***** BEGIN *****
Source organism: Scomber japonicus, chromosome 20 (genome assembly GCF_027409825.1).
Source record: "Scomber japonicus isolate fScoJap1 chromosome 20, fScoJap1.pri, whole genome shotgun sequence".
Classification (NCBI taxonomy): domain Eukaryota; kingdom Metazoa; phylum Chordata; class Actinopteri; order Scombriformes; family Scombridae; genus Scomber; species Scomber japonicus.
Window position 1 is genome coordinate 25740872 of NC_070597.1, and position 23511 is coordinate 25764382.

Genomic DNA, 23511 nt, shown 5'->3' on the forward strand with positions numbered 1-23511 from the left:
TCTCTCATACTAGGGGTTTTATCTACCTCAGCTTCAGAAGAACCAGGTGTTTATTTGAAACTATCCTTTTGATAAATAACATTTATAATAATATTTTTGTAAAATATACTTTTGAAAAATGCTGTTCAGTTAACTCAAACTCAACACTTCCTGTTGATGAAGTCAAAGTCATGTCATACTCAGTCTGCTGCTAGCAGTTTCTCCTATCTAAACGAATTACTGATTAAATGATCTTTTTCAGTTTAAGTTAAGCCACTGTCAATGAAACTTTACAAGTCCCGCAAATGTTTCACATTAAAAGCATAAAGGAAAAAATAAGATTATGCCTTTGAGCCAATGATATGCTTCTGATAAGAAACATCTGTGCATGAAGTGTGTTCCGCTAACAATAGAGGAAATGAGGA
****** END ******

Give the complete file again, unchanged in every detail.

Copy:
Source organism: Scomber japonicus, chromosome 20 (genome assembly GCF_027409825.1).
Source record: "Scomber japonicus isolate fScoJap1 chromosome 20, fScoJap1.pri, whole genome shotgun sequence".
Classification (NCBI taxonomy): domain Eukaryota; kingdom Metazoa; phylum Chordata; class Actinopteri; order Scombriformes; family Scombridae; genus Scomber; species Scomber japonicus.
Window position 1 is genome coordinate 25740872 of NC_070597.1, and position 23511 is coordinate 25764382.

Genomic DNA, 23511 nt, shown 5'->3' on the forward strand with positions numbered 1-23511 from the left:
TCTCTCATACTAGGGGTTTTATCTACCTCAGCTTCAGAAGAACCAGGTGTTTATTTGAAACTATCCTTTTGATAAATAACATTTATAATAATATTTTTGTAAAATATACTTTTGAAAAATGCTGTTCAGTTAACTCAAACTCAACACTTCCTGTTGATGAAGTCAAAGTCATGTCATACTCAGTCTGCTGCTAGCAGTTTCTCCTATCTAAACGAATTACTGATTAAATGATCTTTTTCAGTTTAAGTTAAGCCACTGTCAATGAAACTTTACAAGTCCCGCAAATGTTTCACATTAAAAGCATAAAGGAAAAAATAAGATTATGCCTTTGAGCCAATGATATGCTTCTGATAAGAAACATCTGTGCATGAAGTGTGTTCCGCTAACAATAGAGGAAATGAGGA